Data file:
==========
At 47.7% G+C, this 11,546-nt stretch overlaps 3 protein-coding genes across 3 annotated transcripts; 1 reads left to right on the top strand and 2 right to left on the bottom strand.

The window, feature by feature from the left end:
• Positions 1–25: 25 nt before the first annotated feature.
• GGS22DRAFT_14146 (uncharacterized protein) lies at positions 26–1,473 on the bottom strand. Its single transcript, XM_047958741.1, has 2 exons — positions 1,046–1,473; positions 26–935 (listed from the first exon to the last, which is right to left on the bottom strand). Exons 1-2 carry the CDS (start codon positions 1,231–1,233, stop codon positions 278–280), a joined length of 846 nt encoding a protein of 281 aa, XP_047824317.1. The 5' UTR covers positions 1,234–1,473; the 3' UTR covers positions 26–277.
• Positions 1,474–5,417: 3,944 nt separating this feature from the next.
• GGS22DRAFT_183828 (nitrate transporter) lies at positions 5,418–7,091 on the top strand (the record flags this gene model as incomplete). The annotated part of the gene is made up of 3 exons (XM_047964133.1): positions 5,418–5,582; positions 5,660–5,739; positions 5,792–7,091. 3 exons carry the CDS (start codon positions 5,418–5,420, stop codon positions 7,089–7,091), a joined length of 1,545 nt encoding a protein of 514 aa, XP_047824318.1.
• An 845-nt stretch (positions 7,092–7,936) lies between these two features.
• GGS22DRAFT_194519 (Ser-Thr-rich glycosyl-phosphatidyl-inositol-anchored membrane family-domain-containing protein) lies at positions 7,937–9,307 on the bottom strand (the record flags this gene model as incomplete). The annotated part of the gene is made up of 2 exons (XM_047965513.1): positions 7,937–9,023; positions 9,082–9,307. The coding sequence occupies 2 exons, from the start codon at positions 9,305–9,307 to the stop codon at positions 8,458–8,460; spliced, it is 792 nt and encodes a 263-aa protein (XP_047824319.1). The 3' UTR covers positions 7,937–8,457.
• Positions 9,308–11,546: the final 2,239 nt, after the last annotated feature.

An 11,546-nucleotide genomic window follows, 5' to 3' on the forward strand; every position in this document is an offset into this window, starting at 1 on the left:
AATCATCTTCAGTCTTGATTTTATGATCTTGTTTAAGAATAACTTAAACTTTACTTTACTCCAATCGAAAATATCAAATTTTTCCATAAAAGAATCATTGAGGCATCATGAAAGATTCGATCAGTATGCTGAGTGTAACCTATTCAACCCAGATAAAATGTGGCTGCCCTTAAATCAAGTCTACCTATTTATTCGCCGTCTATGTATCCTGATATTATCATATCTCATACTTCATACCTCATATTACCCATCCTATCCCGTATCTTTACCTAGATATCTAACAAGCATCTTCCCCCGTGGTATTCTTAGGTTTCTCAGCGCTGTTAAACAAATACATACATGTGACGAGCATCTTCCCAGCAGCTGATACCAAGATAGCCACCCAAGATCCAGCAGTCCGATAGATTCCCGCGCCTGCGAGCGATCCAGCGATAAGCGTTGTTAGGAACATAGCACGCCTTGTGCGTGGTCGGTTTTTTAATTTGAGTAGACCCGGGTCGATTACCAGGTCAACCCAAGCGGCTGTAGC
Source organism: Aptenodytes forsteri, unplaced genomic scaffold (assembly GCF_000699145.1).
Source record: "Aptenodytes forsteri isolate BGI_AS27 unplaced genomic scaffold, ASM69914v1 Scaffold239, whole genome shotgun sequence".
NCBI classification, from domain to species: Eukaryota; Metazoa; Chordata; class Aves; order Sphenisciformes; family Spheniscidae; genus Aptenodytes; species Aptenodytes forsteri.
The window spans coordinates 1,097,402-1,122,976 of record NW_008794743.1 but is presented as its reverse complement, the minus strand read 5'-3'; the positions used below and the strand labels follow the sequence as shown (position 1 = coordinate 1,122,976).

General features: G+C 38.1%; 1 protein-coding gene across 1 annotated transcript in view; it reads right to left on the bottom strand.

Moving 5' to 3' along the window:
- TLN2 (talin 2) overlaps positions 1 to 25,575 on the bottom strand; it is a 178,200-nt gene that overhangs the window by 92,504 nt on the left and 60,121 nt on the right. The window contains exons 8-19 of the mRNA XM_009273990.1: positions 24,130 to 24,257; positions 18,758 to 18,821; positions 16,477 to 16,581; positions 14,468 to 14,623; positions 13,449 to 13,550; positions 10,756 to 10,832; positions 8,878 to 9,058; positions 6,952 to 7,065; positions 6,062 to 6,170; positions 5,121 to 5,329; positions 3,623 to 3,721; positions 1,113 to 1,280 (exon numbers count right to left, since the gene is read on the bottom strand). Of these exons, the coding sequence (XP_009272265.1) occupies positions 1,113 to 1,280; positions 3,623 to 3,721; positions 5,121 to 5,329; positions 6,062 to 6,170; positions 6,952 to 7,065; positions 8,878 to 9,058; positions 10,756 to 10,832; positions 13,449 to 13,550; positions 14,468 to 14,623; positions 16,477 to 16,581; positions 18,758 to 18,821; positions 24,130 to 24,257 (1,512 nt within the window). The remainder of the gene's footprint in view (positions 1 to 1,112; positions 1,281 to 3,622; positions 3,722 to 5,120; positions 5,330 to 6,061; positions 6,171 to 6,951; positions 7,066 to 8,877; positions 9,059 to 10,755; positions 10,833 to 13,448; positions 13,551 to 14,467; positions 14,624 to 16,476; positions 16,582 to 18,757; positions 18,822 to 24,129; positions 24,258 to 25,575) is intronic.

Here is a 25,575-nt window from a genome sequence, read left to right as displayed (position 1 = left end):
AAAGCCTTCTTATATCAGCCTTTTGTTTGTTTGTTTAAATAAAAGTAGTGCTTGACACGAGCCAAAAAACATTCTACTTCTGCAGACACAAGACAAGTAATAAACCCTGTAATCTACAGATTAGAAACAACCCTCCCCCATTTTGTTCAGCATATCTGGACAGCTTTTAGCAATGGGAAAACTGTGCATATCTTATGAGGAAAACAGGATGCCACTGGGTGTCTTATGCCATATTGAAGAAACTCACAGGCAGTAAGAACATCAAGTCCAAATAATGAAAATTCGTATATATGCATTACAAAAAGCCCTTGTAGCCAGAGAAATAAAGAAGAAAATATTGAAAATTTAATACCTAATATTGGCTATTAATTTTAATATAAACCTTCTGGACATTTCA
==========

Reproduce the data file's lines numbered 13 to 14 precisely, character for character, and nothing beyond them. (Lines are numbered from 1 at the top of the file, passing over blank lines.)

Source record: "Aptenodytes forsteri isolate BGI_AS27 unplaced genomic scaffold, ASM69914v1 Scaffold239, whole genome shotgun sequence".
NCBI classification, from domain to species: Eukaryota; Metazoa; Chordata; class Aves; order Sphenisciformes; family Spheniscidae; genus Aptenodytes; species Aptenodytes forsteri.